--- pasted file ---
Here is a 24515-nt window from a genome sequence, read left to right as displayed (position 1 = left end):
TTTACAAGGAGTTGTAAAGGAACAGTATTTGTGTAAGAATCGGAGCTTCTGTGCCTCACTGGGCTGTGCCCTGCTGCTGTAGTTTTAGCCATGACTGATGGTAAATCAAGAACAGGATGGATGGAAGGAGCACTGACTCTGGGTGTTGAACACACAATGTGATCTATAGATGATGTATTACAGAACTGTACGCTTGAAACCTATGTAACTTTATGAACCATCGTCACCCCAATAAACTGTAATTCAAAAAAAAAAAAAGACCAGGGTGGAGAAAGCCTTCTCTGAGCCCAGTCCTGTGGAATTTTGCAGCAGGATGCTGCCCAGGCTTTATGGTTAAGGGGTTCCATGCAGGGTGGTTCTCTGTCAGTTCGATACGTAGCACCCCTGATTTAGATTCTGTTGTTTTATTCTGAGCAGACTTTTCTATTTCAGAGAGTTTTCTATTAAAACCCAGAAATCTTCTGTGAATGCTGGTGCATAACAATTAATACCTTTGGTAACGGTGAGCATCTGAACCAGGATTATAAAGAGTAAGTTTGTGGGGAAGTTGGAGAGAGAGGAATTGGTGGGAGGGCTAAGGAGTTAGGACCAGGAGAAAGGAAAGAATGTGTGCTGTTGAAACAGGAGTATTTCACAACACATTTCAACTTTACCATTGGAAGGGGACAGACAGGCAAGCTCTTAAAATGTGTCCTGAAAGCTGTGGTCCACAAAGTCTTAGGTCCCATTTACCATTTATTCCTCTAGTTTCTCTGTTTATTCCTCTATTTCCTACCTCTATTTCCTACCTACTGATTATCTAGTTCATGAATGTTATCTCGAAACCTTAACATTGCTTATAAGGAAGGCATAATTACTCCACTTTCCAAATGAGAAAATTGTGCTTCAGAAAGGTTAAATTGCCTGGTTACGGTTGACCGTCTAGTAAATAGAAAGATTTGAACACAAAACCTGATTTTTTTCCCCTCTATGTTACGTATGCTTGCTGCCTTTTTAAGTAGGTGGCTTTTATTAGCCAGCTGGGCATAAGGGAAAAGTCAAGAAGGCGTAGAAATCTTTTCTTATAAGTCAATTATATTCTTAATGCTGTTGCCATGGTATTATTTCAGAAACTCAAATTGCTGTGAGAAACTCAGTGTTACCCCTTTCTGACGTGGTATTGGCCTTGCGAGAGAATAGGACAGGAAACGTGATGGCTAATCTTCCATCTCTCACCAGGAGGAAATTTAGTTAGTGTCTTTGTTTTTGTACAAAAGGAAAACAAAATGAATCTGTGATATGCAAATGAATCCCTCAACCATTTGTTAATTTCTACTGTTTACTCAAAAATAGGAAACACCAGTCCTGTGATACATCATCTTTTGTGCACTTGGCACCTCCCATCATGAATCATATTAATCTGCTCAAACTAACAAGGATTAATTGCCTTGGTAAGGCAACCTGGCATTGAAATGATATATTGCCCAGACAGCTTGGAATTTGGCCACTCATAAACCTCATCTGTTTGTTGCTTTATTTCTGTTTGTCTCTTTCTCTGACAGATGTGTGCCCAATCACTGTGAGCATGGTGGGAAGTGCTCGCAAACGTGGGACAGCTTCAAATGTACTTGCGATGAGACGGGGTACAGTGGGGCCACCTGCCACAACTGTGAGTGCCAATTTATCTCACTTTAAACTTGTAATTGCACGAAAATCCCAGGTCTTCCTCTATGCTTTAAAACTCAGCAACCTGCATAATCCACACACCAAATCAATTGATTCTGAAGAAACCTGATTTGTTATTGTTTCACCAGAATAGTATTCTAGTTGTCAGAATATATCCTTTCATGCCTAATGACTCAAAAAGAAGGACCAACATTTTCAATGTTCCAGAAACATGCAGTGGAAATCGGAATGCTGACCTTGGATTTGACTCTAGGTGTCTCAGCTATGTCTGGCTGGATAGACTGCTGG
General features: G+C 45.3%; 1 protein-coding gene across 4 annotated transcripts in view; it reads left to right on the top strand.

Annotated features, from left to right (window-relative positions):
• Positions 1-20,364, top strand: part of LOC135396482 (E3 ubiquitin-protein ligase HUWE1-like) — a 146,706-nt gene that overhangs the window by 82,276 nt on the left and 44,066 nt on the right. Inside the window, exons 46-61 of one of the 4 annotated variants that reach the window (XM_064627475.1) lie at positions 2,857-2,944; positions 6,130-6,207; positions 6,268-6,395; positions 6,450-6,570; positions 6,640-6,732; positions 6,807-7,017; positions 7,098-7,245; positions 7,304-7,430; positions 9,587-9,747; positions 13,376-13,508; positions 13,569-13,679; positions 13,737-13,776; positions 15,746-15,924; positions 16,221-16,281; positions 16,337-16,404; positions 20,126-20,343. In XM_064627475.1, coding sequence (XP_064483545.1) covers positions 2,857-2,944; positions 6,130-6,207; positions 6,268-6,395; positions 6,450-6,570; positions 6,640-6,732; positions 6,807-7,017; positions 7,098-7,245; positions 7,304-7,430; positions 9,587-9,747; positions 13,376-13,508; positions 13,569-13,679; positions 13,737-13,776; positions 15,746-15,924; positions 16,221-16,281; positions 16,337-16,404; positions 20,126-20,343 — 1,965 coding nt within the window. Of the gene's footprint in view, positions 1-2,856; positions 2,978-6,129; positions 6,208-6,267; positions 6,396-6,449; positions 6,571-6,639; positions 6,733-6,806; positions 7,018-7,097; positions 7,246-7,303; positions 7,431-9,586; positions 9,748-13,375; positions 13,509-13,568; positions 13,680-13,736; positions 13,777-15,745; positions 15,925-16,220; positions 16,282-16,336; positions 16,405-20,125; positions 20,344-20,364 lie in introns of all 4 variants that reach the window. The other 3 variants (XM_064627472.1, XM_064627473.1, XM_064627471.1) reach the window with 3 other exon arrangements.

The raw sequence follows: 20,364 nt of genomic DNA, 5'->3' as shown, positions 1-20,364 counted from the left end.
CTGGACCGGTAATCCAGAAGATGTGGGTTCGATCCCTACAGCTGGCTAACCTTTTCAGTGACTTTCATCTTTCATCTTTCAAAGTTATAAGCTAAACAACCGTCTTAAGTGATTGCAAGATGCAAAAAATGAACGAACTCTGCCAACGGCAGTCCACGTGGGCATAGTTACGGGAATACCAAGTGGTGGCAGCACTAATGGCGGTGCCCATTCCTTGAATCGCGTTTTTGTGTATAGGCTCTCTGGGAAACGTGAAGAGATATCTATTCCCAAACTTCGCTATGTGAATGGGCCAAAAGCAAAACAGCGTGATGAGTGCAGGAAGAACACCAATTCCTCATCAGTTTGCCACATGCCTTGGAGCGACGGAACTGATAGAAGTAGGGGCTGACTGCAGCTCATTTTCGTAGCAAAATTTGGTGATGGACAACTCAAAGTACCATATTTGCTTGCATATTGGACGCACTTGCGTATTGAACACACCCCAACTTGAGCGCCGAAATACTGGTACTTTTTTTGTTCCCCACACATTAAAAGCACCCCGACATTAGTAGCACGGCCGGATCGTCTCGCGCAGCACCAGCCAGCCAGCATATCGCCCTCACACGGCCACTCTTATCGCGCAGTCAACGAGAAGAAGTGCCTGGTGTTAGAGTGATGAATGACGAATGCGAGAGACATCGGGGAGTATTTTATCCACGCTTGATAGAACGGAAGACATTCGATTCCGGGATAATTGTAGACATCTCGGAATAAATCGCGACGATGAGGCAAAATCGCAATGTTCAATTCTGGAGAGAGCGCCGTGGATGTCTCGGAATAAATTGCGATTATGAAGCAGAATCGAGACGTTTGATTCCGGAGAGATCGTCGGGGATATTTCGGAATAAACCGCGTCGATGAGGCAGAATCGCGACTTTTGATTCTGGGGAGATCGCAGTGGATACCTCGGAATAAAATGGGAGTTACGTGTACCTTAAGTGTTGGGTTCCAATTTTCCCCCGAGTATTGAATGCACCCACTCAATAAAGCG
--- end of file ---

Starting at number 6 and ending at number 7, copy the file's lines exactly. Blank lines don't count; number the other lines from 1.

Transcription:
The raw sequence follows: 20,364 nt of genomic DNA, 5'->3' as shown, positions 1-20,364 counted from the left end.
CTGGACCGGTAATCCAGAAGATGTGGGTTCGATCCCTACAGCTGGCTAACCTTTTCAGTGACTTTCATCTTTCATCTTTCAAAGTTATAAGCTAAACAACCGTCTTAAGTGATTGCAAGATGCAAAAAATGAACGAACTCTGCCAACGGCAGTCCACGTGGGCATAGTTACGGGAATACCAAGTGGTGGCAGCACTAATGGCGGTGCCCATTCCTTGAATCGCGTTTTTGTGTATAGGCTCTCTGGGAAACGTGAAGAGATATCTATTCCCAAACTTCGCTATGTGAATGGGCCAAAAGCAAAACAGCGTGATGAGTGCAGGAAGAACACCAATTCCTCATCAGTTTGCCACATGCCTTGGAGCGACGGAACTGATAGAAGTAGGGGCTGACTGCAGCTCATTTTCGTAGCAAAATTTGGTGATGGACAACTCAAAGTACCATATTTGCTTGCATATTGGACGCACTTGCGTATTGAACACACCCCAACTTGAGCGCCGAAATACTGGTACTTTTTTTGTTCCCCACACATTAAAAGCACCCCGACATTAGTAGCACGGCCGGATCGTCTCGCGCAGCACCAGCCAGCCAGCATATCGCCCTCACACGGCCACTCTTATCGCGCAGTCAACGAGAAGAAGTGCCTGGTGTTAGAGTGATGAATGACGAATGCGAGAGACATCGGGGAGTATTTTATCCACGCTTGATAGAACGGAAGACATTCGATTCCGGGATAATTGTAGACATCTCGGAATAAATCGCGACGATGAGGCAAAATCGCAATGTTCAATTCTGGAGAGAGCGCCGTGGATGTCTCGGAATAAATTGCGATTATGAAGCAGAATCGAGACGTTTGATTCCGGAGAGATCGTCGGGGATATTTCGGAATAAACCGCGTCGATGAGGCAGAATCGCGACTTTTGATTCTGGGGAGATCGCAGTGGATACCTCGGAATAAAATGGGAGTTACGTGTACCTTAAGTGTTGGGTTCCAATTTTCCCCCGAGTATTGAATGCACCCACTCAATAAAGCG